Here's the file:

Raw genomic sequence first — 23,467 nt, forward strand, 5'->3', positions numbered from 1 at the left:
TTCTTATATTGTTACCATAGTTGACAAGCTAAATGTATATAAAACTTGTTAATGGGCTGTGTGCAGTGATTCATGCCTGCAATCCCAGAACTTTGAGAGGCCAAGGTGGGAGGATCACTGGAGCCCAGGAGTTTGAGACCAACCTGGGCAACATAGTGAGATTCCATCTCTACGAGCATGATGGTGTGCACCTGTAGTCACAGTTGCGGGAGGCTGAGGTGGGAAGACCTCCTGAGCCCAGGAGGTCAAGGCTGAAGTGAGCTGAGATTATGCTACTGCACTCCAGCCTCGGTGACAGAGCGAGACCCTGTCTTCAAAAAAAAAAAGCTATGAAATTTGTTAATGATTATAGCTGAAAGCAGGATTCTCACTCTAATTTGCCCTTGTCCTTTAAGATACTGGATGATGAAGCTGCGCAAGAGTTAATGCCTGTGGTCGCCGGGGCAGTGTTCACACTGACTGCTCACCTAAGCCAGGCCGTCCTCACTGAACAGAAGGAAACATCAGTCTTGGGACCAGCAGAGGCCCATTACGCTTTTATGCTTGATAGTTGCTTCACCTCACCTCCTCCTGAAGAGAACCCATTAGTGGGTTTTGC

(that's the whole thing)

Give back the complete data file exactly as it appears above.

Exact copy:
Raw genomic sequence first — 23,467 nt, forward strand, 5'->3', positions numbered from 1 at the left:
TTCTTATATTGTTACCATAGTTGACAAGCTAAATGTATATAAAACTTGTTAATGGGCTGTGTGCAGTGATTCATGCCTGCAATCCCAGAACTTTGAGAGGCCAAGGTGGGAGGATCACTGGAGCCCAGGAGTTTGAGACCAACCTGGGCAACATAGTGAGATTCCATCTCTACGAGCATGATGGTGTGCACCTGTAGTCACAGTTGCGGGAGGCTGAGGTGGGAAGACCTCCTGAGCCCAGGAGGTCAAGGCTGAAGTGAGCTGAGATTATGCTACTGCACTCCAGCCTCGGTGACAGAGCGAGACCCTGTCTTCAAAAAAAAAAAGCTATGAAATTTGTTAATGATTATAGCTGAAAGCAGGATTCTCACTCTAATTTGCCCTTGTCCTTTAAGATACTGGATGATGAAGCTGCGCAAGAGTTAATGCCTGTGGTCGCCGGGGCAGTGTTCACACTGACTGCTCACCTAAGCCAGGCCGTCCTCACTGAACAGAAGGAAACATCAGTCTTGGGACCAGCAGAGGCCCATTACGCTTTTATGCTTGATAGTTGCTTCACCTCACCTCCTCCTGAAGAGAACCCATTAGTGGGTTTTGC